Cover

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Title Page, Copyright

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Contents

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pp. vii-viii

Illustrations

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p. ix

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Acknowledgments

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pp. xi-xii

I have been fortunate in material resources and support at Princeton University, which supplied a dream of an office, expert technical support, a richly stored library, the gift of time with sabbaticals, and students with whom to share work and ideas, and from whom to learn....

Abbreviations

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pp. xiii-xiv

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Note on Texts

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p. xv

Because Romantic Interactions is, among other commitments, a work of historicizing criticism, when possible, I follow lifetime editions, or ones with historical pertinence. Attempting to represent these texts as they would have been read in their first eras of publication, reading, and reception, I have not standardized or modernized (unless indicated)....

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Introduction: "The will of a social being"

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pp. 1-13

Afamed myth of "Romanticism" is its generative, even revolutionary, literature of single perspectives, solitary converse, stark differentiation of self and world, highly signaled subjective agency. Though frequently dismantled, the myth remains arresting--iconic even, for poets...

Part I. Two Women & Poetic Tradition

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p. 15

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Chapter One. Charlotte Smith's Emigrants and the Politics of Allusion

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pp. 17-59

Unfolding across Charlotte Smith's two-book epic The Emigrants (1793) are interactions so conspicuously literary as to seem metaliterary. Its dynamic is a conflict of humanitarian sensibility and political outrage--a conflict not just in the pressures of the historical present, the advent of...

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Chapter Two. Mary Wollstonecraft Re:Reading the Poets

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pp. 60-90

"A taste for rural scenes, in the present state of society, appears to me to be very often an artificial sentiment, rather inspired by poetry and romances, than a real perception of the beauties of nature," begins a letter from "W. Q." to the editor of the Monthly Magazine April 1797. W. Q...

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Chapter Three. The Poets' "Wollstonecraft"

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pp. 91-109

Praised she was, by sentimental and political allies; but the stronger reflux was the acid wave that crested just after her death, thanks to Godwin, who in grieving devotion to the full story, rushed into print his Memoirs of the Author of the Vindication of the Rights of Woman...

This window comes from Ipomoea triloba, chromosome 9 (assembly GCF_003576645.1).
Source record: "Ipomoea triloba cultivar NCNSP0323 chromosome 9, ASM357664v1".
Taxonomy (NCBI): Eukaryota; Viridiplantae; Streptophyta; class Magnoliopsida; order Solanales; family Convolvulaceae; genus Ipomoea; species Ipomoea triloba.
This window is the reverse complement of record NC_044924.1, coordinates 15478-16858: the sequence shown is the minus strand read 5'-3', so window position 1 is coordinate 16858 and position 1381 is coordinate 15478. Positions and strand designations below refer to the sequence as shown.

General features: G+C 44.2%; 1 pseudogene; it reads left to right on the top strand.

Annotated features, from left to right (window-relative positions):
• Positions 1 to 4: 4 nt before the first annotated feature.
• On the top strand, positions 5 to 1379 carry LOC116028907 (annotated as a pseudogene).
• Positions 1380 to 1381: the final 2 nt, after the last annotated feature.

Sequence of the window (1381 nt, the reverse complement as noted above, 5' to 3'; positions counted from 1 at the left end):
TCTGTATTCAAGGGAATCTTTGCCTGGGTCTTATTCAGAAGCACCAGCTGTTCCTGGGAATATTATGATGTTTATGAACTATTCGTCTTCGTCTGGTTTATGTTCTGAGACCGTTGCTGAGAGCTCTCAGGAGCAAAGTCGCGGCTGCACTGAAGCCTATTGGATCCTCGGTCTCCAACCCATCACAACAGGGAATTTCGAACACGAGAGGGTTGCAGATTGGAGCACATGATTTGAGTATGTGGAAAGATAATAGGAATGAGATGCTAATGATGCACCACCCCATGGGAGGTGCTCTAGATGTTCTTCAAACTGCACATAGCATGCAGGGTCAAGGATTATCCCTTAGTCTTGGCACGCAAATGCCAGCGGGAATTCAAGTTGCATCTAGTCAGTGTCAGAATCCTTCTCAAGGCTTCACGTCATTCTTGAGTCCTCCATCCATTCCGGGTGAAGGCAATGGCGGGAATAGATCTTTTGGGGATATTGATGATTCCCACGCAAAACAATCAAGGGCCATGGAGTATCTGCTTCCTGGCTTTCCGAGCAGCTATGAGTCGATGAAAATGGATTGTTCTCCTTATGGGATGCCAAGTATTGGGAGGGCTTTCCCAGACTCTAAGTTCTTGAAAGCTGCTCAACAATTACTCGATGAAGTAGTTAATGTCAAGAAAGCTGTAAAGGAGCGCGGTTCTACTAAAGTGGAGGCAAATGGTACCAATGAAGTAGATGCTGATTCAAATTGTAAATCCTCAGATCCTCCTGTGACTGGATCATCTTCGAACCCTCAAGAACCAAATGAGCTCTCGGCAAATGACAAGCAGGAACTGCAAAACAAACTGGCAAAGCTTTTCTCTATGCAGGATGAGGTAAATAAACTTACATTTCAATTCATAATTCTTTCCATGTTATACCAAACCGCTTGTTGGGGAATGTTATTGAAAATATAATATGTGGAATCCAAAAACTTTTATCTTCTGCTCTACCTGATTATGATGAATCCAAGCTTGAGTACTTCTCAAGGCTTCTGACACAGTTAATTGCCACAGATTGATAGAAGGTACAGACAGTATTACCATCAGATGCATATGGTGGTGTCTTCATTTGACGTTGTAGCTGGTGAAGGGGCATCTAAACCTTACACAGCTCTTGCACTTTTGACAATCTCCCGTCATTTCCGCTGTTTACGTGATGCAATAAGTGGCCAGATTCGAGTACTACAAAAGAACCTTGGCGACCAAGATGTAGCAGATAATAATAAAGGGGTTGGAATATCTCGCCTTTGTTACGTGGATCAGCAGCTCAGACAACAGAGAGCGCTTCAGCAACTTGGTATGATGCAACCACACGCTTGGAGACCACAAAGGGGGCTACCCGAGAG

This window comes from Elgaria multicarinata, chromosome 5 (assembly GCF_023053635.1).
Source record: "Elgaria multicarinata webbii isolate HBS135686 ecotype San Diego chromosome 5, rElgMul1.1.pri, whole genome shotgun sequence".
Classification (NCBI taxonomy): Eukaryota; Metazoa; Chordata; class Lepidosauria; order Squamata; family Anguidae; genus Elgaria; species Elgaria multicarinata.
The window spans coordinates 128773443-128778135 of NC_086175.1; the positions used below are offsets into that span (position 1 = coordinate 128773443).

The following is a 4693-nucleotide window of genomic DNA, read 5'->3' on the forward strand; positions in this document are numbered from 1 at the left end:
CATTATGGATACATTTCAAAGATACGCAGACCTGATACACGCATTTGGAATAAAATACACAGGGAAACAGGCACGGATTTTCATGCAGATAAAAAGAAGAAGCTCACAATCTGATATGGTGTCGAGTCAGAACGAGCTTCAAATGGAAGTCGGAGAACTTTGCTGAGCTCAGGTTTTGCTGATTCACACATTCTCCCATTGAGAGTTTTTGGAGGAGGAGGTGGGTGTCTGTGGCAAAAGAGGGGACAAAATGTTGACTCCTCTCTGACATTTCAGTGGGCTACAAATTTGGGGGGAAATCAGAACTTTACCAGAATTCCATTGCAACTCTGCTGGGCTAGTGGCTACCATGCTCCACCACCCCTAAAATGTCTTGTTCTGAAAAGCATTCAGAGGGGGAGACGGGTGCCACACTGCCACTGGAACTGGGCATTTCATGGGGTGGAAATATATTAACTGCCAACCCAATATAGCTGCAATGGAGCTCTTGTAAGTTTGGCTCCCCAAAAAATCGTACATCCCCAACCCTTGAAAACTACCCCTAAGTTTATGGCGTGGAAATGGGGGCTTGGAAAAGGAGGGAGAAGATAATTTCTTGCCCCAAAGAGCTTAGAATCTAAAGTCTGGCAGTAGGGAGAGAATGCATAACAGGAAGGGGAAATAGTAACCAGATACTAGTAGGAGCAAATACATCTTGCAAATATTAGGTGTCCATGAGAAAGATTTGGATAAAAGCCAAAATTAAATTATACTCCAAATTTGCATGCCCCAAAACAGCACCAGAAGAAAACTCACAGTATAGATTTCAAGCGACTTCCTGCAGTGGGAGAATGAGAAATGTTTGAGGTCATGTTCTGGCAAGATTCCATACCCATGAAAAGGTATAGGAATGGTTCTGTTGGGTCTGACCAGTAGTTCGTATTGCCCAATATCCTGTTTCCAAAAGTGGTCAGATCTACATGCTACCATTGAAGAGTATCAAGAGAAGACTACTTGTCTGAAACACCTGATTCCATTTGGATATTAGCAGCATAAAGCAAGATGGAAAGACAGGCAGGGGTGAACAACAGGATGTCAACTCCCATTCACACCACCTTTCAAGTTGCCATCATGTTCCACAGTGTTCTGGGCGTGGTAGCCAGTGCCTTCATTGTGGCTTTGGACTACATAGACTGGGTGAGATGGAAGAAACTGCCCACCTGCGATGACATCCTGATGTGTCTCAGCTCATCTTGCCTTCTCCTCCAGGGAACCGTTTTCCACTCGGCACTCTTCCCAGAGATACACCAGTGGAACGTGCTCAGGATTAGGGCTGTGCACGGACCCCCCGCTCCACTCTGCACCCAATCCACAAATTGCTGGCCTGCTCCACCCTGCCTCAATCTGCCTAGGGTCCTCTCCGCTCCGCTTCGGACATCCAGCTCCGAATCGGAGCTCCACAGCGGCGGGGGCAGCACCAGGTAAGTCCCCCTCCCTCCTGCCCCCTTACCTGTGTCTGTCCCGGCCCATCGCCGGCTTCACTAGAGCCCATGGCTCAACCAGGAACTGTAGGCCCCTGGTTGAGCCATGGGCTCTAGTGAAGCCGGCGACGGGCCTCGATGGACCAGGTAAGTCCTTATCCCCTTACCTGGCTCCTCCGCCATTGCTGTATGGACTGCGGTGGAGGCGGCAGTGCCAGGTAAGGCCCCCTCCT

Part II. Greater Interactions, Generative Interactions: Two Wordsworths

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p. 111

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Chapter Four. Lyrical Ballads and the Pregnant Words of Men's Passions

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pp. 113-151

"It was my wish in this poem to show the manner in which such men cleave to the same ideas, to follow the turns of passion . . . by which their conversation is swayed . . . while I adhered to the style in which such persons describe, to take care that words, which in their minds are impregnated...

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Chapter Five. William's Sister: Alternatives of Alter Ego

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pp. 152-178

"There never lived a woman whom he would not have lectured and admonished under circumstances that should have seemed to require it; nor would he have conversed with her in any mood whatever without wearing an air of mild condescension to her understanding," wrote Thomas...

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Chapter Six. Dorothy's Conversation with William

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pp. 179-207

No use arguing that for Dorothy Wordsworth, William Wordsworth did not set the model of "Poet": her words may imprint his poetry, but his power of imagination haunts hers. Such is the story of another moonscaped inspiration, elaborated in her Grasmere journal:...

Part III. A Public Attraction

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p. 209

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Chapter Seven. Gazing on "Byron": Separation and Fascination

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pp. 211-252

"One may gaze on it for ever, and contemplate an exhaustless subject--all that the capacious imagination has produced, and is producing--the populous, endless world of fancy." Thus Barry Cornwall's "Chapter on Portraits" romances a portrait of Sir Walter Scott featured in the 1829...

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Chapter Eight. Byron and the Muse of Female Poetry

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pp. 253-289

If, in John Wilson's musing, Byron's power was to create the reader who "feels, for a moment, that the voice which reaches the inmost recesses of his heart" is addressing this heart alone (Edinburgh Review 30: 90), Byron's paradoxical coup was to create this intimacy in massive plurals:...

Notes

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pp. 291-336

Works Cited

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pp. 337-367

Index

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pp. 369-381